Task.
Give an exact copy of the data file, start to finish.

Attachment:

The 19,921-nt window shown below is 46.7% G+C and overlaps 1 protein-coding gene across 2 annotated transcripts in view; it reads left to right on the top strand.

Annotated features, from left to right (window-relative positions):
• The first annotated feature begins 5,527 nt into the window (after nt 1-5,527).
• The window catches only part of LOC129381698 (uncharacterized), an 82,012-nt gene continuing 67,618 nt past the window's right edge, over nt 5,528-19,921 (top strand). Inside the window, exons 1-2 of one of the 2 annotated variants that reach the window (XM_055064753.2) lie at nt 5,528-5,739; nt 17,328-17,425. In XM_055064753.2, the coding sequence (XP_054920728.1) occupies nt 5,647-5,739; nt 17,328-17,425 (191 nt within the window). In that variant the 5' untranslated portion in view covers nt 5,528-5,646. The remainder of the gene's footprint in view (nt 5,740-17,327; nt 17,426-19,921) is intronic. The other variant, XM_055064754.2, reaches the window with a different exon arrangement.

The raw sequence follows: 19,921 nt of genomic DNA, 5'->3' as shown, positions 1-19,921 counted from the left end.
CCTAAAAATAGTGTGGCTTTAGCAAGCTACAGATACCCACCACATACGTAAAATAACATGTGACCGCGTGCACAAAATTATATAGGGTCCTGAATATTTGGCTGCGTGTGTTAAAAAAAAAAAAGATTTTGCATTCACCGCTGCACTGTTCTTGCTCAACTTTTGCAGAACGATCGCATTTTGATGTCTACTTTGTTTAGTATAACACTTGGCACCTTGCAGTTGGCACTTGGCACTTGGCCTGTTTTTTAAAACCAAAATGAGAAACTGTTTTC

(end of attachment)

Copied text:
The 19,921-nt window shown below is 46.7% G+C and overlaps 1 protein-coding gene across 2 annotated transcripts in view; it reads left to right on the top strand.

Annotated features, from left to right (window-relative positions):
• The first annotated feature begins 5,527 nt into the window (after nt 1-5,527).
• The window catches only part of LOC129381698 (uncharacterized), an 82,012-nt gene continuing 67,618 nt past the window's right edge, over nt 5,528-19,921 (top strand). Inside the window, exons 1-2 of one of the 2 annotated variants that reach the window (XM_055064753.2) lie at nt 5,528-5,739; nt 17,328-17,425. In XM_055064753.2, the coding sequence (XP_054920728.1) occupies nt 5,647-5,739; nt 17,328-17,425 (191 nt within the window). In that variant the 5' untranslated portion in view covers nt 5,528-5,646. The remainder of the gene's footprint in view (nt 5,740-17,327; nt 17,426-19,921) is intronic. The other variant, XM_055064754.2, reaches the window with a different exon arrangement.

The raw sequence follows: 19,921 nt of genomic DNA, 5'->3' as shown, positions 1-19,921 counted from the left end.
CCTAAAAATAGTGTGGCTTTAGCAAGCTACAGATACCCACCACATACGTAAAATAACATGTGACCGCGTGCACAAAATTATATAGGGTCCTGAATATTTGGCTGCGTGTGTTAAAAAAAAAAAAGATTTTGCATTCACCGCTGCACTGTTCTTGCTCAACTTTTGCAGAACGATCGCATTTTGATGTCTACTTTGTTTAGTATAACACTTGGCACCTTGCAGTTGGCACTTGGCACTTGGCCTGTTTTTTAAAACCAAAATGAGAAACTGTTTTC